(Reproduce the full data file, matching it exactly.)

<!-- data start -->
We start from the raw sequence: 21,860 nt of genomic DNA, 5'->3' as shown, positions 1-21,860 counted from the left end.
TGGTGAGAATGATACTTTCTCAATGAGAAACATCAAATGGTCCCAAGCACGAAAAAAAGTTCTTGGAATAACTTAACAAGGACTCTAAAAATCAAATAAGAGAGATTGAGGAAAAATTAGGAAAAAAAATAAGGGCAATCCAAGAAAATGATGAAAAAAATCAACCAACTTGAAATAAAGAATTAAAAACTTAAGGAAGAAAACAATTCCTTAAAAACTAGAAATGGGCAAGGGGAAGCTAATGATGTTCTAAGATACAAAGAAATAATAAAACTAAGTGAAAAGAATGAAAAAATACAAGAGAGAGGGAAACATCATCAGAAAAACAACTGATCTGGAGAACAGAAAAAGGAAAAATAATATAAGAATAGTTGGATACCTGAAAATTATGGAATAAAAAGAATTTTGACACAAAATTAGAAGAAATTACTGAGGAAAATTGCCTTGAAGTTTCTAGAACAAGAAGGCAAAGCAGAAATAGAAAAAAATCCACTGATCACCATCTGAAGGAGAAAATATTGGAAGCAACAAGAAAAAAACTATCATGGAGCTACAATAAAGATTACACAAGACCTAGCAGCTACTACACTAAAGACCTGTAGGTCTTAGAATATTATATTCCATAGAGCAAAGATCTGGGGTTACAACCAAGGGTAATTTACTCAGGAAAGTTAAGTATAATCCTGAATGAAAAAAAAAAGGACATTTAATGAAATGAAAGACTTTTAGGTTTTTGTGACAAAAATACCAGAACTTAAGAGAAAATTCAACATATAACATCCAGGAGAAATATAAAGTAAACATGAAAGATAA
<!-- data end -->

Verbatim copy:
We start from the raw sequence: 21,860 nt of genomic DNA, 5'->3' as shown, positions 1-21,860 counted from the left end.
TGGTGAGAATGATACTTTCTCAATGAGAAACATCAAATGGTCCCAAGCACGAAAAAAAGTTCTTGGAATAACTTAACAAGGACTCTAAAAATCAAATAAGAGAGATTGAGGAAAAATTAGGAAAAAAAATAAGGGCAATCCAAGAAAATGATGAAAAAAATCAACCAACTTGAAATAAAGAATTAAAAACTTAAGGAAGAAAACAATTCCTTAAAAACTAGAAATGGGCAAGGGGAAGCTAATGATGTTCTAAGATACAAAGAAATAATAAAACTAAGTGAAAAGAATGAAAAAATACAAGAGAGAGGGAAACATCATCAGAAAAACAACTGATCTGGAGAACAGAAAAAGGAAAAATAATATAAGAATAGTTGGATACCTGAAAATTATGGAATAAAAAGAATTTTGACACAAAATTAGAAGAAATTACTGAGGAAAATTGCCTTGAAGTTTCTAGAACAAGAAGGCAAAGCAGAAATAGAAAAAAATCCACTGATCACCATCTGAAGGAGAAAATATTGGAAGCAACAAGAAAAAAACTATCATGGAGCTACAATAAAGATTACACAAGACCTAGCAGCTACTACACTAAAGACCTGTAGGTCTTAGAATATTATATTCCATAGAGCAAAGATCTGGGGTTACAACCAAGGGTAATTTACTCAGGAAAGTTAAGTATAATCCTGAATGAAAAAAAAAAGGACATTTAATGAAATGAAAGACTTTTAGGTTTTTGTGACAAAAATACCAGAACTTAAGAGAAAATTCAACATATAACATCCAGGAGAAATATAAAGTAAACATGAAAGATAA